Pittsburgh: The Surprising Rebirth of America’s Industrial Centers

Pittsburgh Technology Council President and CEO Audrey Russo was quoted in Forbes.com’s “The Surprising Rebirth of America’s Industrial Centers.” Looks like the world is paying attention to the Rustbelt as an emerging center of innovation with Pittsburgh at the heart. Here’s the intro to the article below. Read the whole thing here.

Move over, Silicon Valley. The American Rust Belt is going fiber optic. Though local economies built on manufacturing may not sound like the perfect candidates to transition into the new economy, cities like Cleveland, Detroit and Pittsburgh are proving otherwise.

Pittsburgh is an especially robust case in point. With 23% of Pittsburgh jobs and 40% of they city’s payroll now coming from tech, the emerging industry is an official force in the nation’s famous Steel City.

“There isn’t a week that goes by that I’m not approached by outside investors,” said Audrey Russo, president and CEO of the Pittsburgh Technology Council. “The activity has been quite profound, particularly over the last few years.”

Innovation: The New World Order

By Audrey Russo, President and CEO, Pittsburgh Technology Council

With the explosion of co-working spaces, incubators, accelerators, technology parks or whatever the new manifestations of business building are referred to now, we are certainly at a time when what we refer to as “work” has new descriptors. The analysis of these causes are endless, and from my point of view, newer behaviors of what we refer to as “work” are evident, impacting talent attraction as well as the proliferation of changing beliefs about “work.” Technology has brought us to this next era of “work.” The continued optimization of traditional work processes means that people are no longer performing dangerous or repetitive jobs. Technologically driven processes, particularly in North America, allow us to perform the same work with less people all while improving safety and higher production. Innovation has compounded at every business touch-point. We have moved away from physical repetition to what is referred to as cerebral or knowledge work. This explosion of alternative work and learning models are not a fad. This is how the new world learns and exudes impact.

However, our educational institutions have not kept pace with these changes in the business world. While we wrestle with the enormous task of revamping curriculums to match the demands of the professional realm, the skills currently being taught from the preschool to postsecondary levels are largely not applicable in our innovation-driven economy. The lag is considerable and worrisome to say the least. Shifts toward new models of education, such as home schooling, private schools, and new standards of learning are encouraging, but are not nearly to the scale the modern U.S. economy requires.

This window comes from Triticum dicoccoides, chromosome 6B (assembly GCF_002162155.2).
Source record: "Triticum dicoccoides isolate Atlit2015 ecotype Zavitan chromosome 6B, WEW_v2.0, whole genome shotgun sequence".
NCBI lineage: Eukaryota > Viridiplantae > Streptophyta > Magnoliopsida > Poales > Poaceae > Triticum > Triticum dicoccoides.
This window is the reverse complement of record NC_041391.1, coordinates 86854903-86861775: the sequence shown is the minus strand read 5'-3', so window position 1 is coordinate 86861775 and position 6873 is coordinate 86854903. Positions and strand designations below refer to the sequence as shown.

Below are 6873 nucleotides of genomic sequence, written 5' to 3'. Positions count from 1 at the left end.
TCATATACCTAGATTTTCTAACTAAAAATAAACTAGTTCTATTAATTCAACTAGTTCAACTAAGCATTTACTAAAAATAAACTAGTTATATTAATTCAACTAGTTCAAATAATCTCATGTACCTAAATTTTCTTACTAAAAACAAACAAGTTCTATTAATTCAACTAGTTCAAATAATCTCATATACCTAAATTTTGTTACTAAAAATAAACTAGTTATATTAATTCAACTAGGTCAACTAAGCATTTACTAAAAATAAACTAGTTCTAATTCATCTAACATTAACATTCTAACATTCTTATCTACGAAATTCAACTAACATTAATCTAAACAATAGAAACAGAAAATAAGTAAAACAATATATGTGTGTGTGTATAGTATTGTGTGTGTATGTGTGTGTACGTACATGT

What has occurred as a result of this lag in education? A sustained level of unemployment higher than we have ever witnessed in the recorded history of labor statistics. There are other troubling realities that could be attributed to this shortcoming. It could be both simple and complex as this: the preparedness of our workforce is woefully misaligned with the evolving demands of the business world. Combine this with the fact that an entire sector of experienced middle managers suffered a permanent setback during the most recent economic downturn, and the sustained unemployment rates and economic stagnation we are currently experiencing is not at all surprising.

There is a silver lining to our current dilemma however. As with all seismic shifts, new formations and new ways of working are inevitable. More so than ever before, we are witnessing a growing sect of workers who, out of either desire or, more likely, out of necessity, are experimenting with their ideas, and ultimately their lives, to start new ventures. Technology has made the process behind developing ideas and rapid market deployment much easier. We first witnessed this new reality during the Internet boom of the late 1990s, when entrepreneurship entered the mainstream, and now see its manifestation again as entrepreneurship has become a widely accepted career path for recent graduates, as well as experienced middle aged professionals who were forced to reinvent themselves (Paul Graham**).

The collision of efficiency, technology, angel investing, and speed to market (particularly in areas other than life sciences and biotech) have made innovation-driven entrepreneurship a staple of our economy and a reliable engine in creating new wealth. We must embrace the new ways of working that incubators, accelerators and co-working spaces are popularizing. Critics will say that these entrepreneurial-based models are merely a temporary stop-gap while our economy recovers and the large, traditional corporations regain their footing in the international economy. To dismiss these collaborative ways of working and creating as a fad or trend is a mistake. We must embrace and foster the skills that are essential to innovation because it is the new world order.